This Sauvignon Blanc purchase from Binny's was an impulse buy to try another Sauvignon Blanc from New Zealand other than the excellent Villa Maria. In the same price range of $12-14, this was not in the same league. It was overly acidic with mineral notes that took over. It was fine with a great salmon dish Natalie made in a smoker bag (try it!), but not what I expected. It was decent on the nose with the predictable citrus and tropical notes, but didn't deliver on the palate. A somewhat disappointing 83.

Side note: The Savu Smoker Bag for smoking in a kitchen oven can be purchased at Williams-Sonoma in Chicago under a private label from what I understand. But I think there are better, cheaper places to get it online. The bag is made of foil, is disposable, and smokes the food using wood chips that are in an in-between layer of the foil pouch. It's great for cooking fish and vegetables without using oil, and takes hardly any time in the oven.

2003 Coltibuono Cetamura Chianti

This wine holds special meaning for us as we brought it back from our Italian honeymoon. Badia a Coltibuono is a beautiful abbey up in the mountains of Chianti that also happens to produce some great Chianti wines. It also has a world-famous restaurant that has never been open when I've been there, but it's a truly spectacular Chianti estate.

This wine can be found in the states for less than $10 and it is generally not very well respected as its more up-market cousins. This is not a Chianti Classico, so that accounts for some of the difference. It is generally a wine that you would want to drink sooner than we did, but the right occasion never seemed to come up. On a recent Friday night, Natalie made steaks and an amazing triple-cream goat cheese pasta sauce (made with Coach Dairy Farm triple cream) with pasta from Italy (thanks Gustiamo!). That seemed special enough for me.

The wine itself was much better than I expected. The little bit of aging helped round off some of sharper corners of young Chianti wines and I don't think that it was nostalgia that made me think of Rosso di Montalcino. The wine had some nice currant and blackberry notes but with a smoky-tobacco-tar undertone that paired really well with the cast-iron seared steak. I'd give this an 88.

Side note: The Coach Dairy Triple-Cream Cheese is made in the Hudson River Valley by small artisanal producers who founded and once owned Coach Leathergoods Co. (Yes, the one that makes expensive purses.) The cheese is an extreme experience, and contains 75% butterfat. Also, many Italian imports, including the pasta I prepared, can be found at Gustiamo.com. Gustiamo also sells another sentimental item from our honeymoon, Sant' Eustachio coffee, which is one of the world's finest. It comes from a small roaster and cafe that is located near the Pantheon in Rome. The coffee has a natural caramel flavor to it that is just sublime. For anyone who visits Rome, the cafe is a must. And now, for the first time, the coffee is available for purchase in the U.S. You won't have the charm of the tucked-away Roman cafe, but you can get the robust, luscious flavor of a truly unique coffee in your robe on the couch at home.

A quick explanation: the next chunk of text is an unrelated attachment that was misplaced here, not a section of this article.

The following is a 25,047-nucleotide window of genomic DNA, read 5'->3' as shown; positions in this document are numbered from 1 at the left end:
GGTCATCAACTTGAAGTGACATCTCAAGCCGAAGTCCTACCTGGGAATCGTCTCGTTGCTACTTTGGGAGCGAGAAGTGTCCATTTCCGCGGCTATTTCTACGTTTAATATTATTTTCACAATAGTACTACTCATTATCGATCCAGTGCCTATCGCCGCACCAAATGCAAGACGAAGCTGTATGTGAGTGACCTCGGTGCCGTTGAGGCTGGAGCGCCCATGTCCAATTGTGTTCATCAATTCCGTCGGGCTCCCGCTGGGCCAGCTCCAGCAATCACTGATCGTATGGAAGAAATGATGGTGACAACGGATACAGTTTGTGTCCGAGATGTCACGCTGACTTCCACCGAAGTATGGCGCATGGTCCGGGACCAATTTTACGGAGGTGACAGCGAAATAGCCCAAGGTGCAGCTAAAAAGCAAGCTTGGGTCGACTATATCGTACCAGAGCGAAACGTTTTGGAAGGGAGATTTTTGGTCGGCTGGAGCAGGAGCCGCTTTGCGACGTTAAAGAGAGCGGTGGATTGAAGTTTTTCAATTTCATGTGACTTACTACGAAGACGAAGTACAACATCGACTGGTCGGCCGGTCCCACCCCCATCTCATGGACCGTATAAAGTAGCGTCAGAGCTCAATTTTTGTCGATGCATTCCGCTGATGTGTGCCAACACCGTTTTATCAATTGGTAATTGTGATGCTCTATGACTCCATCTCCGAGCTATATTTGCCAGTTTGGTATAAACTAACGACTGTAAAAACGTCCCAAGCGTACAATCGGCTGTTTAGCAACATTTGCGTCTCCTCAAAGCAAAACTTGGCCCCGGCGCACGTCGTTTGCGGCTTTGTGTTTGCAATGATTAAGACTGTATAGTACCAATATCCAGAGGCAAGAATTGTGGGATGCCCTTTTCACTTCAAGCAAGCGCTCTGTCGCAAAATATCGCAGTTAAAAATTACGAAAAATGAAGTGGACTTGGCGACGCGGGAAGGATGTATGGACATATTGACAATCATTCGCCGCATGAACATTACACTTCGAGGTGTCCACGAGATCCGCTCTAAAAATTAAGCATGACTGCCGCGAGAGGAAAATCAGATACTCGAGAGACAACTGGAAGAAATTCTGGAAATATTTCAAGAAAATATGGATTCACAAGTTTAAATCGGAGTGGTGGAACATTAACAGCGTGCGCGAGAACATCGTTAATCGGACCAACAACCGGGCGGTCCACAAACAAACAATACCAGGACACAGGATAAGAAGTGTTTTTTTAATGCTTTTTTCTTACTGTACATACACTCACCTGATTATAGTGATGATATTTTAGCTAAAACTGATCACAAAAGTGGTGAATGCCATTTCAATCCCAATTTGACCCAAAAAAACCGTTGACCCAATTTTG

2001 Rioja Sierra Cantabria Crianza

This was a weeknight wine that we got from Binny's for about $10. At that price it's a good substitute for an Italian-style red wine. Spanish wine doesn't have the reputation of Italy, rightfully so, but there are some very good values out there and if you're willing to spend a little more, some bigger wines too. This was fairly peppery with dark fruit (black cherry and currant?). This would probably be about an 85.

2002 Castano Solanera Vinas Viejas Yecla

This wine was another Binny's purchase. It came recommended and cost in the $12-$15 range. It paired well with the steak dinner we had the night we tried this wine. It was peppery with dark cherry notes and a relatively smooth finish. I'd give it a 87 (which seems to be mainly what I end up drinking. Good, not great). It's a solid middle class wine.

2003 Rondo Pinot Grigio

There's not a lot to say about this wine. It was a "value" buy at Cabernet and Company on Main St. in Glen Ellyn, Ill. This is super cute shop next to a great restaurant, Cabs, that used to be under the same ownership. This shop has a relatively small selection of wines, but it is well-balanced in terms of price, geographic coverage and types of grape. For $5, it's hard to critique this wine too much, but it tasted like a $5 wine.

The main characteristic was acid. It was very acidic and somewhat mineral-laden, although overall not a very drinkable wine. It worked OK as a weeknight wine. I'd give it a 78.

Natalie's Note: Jeff says he likes this better than a Three Buck Chuck, but I might disagree. I was disappointed because the woman at the wine store made me more hopeful that this was a real find.

2004 Antinori Santa Cristina

Antinori Santa Cristina is billed as an "everyday" wine, but has both stood the test of time in terms of keeping a consistent high-quality taste and also remained a low-price value, despite the consistently positive reviews that would normally nudge up the cost. I first discovered Santa Cristina in the late '90s while studying in Rome. This was a good time to drink "table wine" from Tuscany as 1997 was an amazing year in Chianti, which is home to Santa Cristina.

The wine shares many qualities with a young Chianti, as it's a Sangiovese. It's a dry wine. But it has some nice subtle complexities of tannins and dark, dark fruit. It doesn't need to open up too much, which is to be expected. At under $10, it's a steal with pastas, pizza or a good party red, although it does better with food. I'd give it a 87-89 depending on the vintage. Drink it now as this wine doesn't need to be cellared.